Race to Nonsense
Race to the Top funding comes to a total "reward" of $11.10 for every kid in a U.S. public school. For this, we put ourselves through Federal hoops. Pathetic.
By Robert Kahn
Vermont, eminently reasonable in practically everything, has told President Obama it will not compete for $40 million in "Race to the Top" education funding.
Vermont Education Commissioner Armando Vilaseca wrote to U.S. Secretary of Education Secretary Arne Duncan that after spending hundreds of hours of staff time working on the federal applications, Vermont realized the grants are aimed at big urban school districts - which have enough dead meat consuming oxygen in central offices that they can fill out the paperwork.
That's not exactly what Vilaseca wrote, but it's what he meant.
I'm a fan of President Obama - probably because I never expected much from him. But his "Race to the Top" education program is pathetic.
It's not an outright fraud, as G.W. Bush's "Leave No Child Behind" tap dance was. But it's still a joke.
Vermont was one of 15 small states allowed to compete for $40 million.
Schools across the entire country were asked to compete for $600 million this year.
That comes to a total "reward" of $11.10 for every kid in a U.S. public school.
That's not enough for every kid to buy lunch for a week.
That's not a commitment to education.
That's not a commitment to anything.
Why should public schools have to compete for decent funding?
Why don't we just see that public schools have decent funding?
Why don't banks have to compete for federal money? Or agribusinesses? Or the Pentagon?
England, whose schools are far superior to ours, funds them through a national trust. That makes a lot more sense than the way we do it - actually, fail to do it - by local property taxes.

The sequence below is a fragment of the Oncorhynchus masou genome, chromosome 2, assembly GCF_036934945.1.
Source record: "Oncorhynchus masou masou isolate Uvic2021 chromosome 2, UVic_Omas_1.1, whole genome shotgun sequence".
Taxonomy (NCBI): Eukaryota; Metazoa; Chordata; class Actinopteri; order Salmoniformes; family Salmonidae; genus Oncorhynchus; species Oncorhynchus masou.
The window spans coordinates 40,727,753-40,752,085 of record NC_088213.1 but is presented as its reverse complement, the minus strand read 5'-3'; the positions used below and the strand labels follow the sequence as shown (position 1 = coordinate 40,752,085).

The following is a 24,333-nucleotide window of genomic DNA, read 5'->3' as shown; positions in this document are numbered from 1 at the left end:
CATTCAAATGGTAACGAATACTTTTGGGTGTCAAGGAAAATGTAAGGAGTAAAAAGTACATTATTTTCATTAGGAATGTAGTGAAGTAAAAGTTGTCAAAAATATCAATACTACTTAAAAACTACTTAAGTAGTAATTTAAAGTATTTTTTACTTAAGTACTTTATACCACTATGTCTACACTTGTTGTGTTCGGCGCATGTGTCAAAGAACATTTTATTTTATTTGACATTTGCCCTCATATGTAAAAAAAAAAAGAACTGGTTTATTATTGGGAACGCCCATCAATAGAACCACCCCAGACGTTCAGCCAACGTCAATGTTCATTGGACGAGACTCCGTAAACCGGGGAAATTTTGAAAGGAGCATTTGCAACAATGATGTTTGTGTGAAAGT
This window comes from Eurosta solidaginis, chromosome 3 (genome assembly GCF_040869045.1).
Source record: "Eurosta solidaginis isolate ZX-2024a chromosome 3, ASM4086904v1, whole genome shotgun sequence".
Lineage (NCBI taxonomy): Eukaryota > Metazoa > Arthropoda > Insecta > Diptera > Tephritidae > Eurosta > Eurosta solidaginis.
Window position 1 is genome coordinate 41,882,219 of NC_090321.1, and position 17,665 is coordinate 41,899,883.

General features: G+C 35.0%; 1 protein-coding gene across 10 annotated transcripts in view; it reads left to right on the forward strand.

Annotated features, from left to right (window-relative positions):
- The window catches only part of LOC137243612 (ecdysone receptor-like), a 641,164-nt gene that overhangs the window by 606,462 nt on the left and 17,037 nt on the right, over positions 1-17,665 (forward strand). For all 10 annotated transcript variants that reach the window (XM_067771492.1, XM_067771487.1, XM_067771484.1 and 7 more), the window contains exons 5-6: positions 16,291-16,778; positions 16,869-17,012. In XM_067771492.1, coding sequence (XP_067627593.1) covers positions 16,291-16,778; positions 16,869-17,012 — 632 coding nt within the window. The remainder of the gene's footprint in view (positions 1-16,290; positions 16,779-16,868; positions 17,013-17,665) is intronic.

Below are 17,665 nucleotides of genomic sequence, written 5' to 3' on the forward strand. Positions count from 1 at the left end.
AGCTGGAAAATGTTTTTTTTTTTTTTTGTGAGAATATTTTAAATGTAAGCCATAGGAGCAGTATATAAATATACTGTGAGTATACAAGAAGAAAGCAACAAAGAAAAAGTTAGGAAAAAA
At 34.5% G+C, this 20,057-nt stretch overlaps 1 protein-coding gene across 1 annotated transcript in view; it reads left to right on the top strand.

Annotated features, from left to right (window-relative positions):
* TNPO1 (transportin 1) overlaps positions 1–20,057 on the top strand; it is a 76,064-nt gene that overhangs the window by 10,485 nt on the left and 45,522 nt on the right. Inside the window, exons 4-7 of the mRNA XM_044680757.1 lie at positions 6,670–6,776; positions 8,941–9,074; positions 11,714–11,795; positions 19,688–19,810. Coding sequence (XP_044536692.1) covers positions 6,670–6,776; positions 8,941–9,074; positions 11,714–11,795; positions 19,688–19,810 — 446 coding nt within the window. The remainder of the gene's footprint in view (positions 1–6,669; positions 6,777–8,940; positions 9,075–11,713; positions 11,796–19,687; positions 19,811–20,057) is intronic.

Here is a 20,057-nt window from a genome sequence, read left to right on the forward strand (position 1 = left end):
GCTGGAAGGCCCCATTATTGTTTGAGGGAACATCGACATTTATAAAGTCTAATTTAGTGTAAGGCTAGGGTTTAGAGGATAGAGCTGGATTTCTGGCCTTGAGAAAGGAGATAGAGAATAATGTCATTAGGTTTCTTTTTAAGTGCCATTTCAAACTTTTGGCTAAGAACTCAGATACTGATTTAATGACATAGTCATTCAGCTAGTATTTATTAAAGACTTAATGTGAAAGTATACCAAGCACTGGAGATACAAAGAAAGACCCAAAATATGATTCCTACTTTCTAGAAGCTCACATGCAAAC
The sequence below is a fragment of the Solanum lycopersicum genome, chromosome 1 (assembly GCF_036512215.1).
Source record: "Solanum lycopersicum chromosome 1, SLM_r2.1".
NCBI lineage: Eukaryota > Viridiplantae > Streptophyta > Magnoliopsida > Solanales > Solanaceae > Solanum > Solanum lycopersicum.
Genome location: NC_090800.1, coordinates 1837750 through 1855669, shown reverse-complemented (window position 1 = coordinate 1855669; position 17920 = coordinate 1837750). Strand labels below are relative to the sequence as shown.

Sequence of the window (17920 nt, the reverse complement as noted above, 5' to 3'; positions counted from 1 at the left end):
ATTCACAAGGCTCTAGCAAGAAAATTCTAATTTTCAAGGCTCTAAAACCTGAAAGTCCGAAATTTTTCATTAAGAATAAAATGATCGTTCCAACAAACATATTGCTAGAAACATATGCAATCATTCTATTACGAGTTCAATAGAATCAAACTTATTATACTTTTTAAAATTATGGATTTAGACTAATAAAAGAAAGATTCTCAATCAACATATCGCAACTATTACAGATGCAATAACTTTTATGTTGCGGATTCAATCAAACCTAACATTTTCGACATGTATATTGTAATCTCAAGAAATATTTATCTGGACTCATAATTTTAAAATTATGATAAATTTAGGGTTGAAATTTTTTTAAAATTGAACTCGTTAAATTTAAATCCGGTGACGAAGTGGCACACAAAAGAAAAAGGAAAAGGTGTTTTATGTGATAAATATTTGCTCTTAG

What would happen if Washington tried to fund the bailouts of Wall Street banks through local property taxes? We all know what would have happened.
The only kind words that can be said - honestly - about Obama's Race to the Top is that it's not an outright, punitive fraud, as Leave No Child Behind was.
Bush's program was not designed to improve public education; it was designed to undermine it. Its major component was punishment, and what's more, it was designed to punish every public school district in the United States. It had to do this, inevitably, because of its demand for continual annual progress in test scores - or punishment in the form of reduced funding.
There comes a point at which continual annual process is impossible. My niece, for example, was one of those rare kids who scored 1,600 on her SATs. If she were a school, under No Child Left Behind, she would be punished - inevitably - the next year, because she couldn't improve her test scores.
No Child allowed miserable school districts in Mississippi and Kansas to set their own pathetic "standards," and "meet or exceed" them, while schools that set real standards - such as California and Vermont - were punished for doing it.
No Child was designed to take money away from public schools and send it to dubiously qualified, shoddily run, sometimes corrupt charter schools that push religion, creationism - whatever they want.
That's not just my opinion. I asked California's Superintendent of Public Education, face to face, if my analysis of No Child was correct, or if I was missing something.
He said I was correct.
Obama, to his credit, appears to believe that punishing public schools by taking money away from them is not going to solve anything.
But offering public schools the "opportunity" to compete against one another for a grand total of $11.10 per kid per year is not a Race to the Top of anything.
By the way, Vermont's elementary kids scored first in the nation last year in reading. You know why?
Small classes. Small schools. School boards that treat teachers well enough that they stick around and get to know the kids. And no need for anyone to duck bullets on the way to school.
It doesn't take $600 million to figure that out.
But it will take more money than that to provide it for every kid who deserves it.
Instead of competing against one another, why don't our public schools, and parents, get together and ask Congress and the president how many of our kids deserve it?
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